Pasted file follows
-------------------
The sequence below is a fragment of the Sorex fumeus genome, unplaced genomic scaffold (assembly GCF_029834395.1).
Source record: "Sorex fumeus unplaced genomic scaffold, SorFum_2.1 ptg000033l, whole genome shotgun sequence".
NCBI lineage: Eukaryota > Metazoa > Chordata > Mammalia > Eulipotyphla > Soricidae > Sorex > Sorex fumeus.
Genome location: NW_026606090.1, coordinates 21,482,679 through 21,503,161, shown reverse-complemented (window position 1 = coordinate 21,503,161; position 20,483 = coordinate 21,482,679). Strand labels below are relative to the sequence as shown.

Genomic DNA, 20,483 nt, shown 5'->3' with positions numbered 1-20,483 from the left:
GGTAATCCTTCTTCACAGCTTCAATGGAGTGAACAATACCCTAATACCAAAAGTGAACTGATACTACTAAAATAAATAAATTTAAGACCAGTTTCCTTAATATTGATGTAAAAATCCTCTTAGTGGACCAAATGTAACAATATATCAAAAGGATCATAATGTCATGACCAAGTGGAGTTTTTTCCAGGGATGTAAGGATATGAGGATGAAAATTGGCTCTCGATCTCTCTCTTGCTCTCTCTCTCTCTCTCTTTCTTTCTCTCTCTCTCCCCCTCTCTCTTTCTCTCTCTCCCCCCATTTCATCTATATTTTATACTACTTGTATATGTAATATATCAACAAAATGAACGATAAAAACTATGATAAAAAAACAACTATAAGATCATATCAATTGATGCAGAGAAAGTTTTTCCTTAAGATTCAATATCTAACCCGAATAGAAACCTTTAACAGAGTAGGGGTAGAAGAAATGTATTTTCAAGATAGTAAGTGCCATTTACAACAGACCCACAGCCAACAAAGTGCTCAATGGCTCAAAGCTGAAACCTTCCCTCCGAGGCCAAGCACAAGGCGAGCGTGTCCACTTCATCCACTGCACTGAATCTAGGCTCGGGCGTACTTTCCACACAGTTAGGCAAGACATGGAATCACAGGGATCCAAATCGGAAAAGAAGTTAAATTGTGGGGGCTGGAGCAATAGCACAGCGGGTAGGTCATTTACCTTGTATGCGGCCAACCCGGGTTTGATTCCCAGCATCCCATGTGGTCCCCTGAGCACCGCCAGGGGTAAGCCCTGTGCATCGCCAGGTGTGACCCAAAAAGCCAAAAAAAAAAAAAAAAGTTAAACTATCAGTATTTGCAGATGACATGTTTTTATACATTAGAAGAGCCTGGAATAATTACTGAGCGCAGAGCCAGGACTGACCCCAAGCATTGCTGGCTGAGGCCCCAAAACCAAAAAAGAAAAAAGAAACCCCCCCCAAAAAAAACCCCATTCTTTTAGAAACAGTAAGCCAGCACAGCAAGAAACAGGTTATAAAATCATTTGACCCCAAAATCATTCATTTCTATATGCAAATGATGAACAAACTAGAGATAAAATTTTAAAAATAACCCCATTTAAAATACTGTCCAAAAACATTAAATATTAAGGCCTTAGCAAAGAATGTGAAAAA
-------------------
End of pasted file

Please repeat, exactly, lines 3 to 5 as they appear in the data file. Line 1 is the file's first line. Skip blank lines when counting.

NCBI lineage: Eukaryota > Metazoa > Chordata > Mammalia > Eulipotyphla > Soricidae > Sorex > Sorex fumeus.
Genome location: NW_026606090.1, coordinates 21,482,679 through 21,503,161, shown reverse-complemented (window position 1 = coordinate 21,503,161; position 20,483 = coordinate 21,482,679). Strand labels below are relative to the sequence as shown.

Genomic DNA, 20,483 nt, shown 5'->3' with positions numbered 1-20,483 from the left: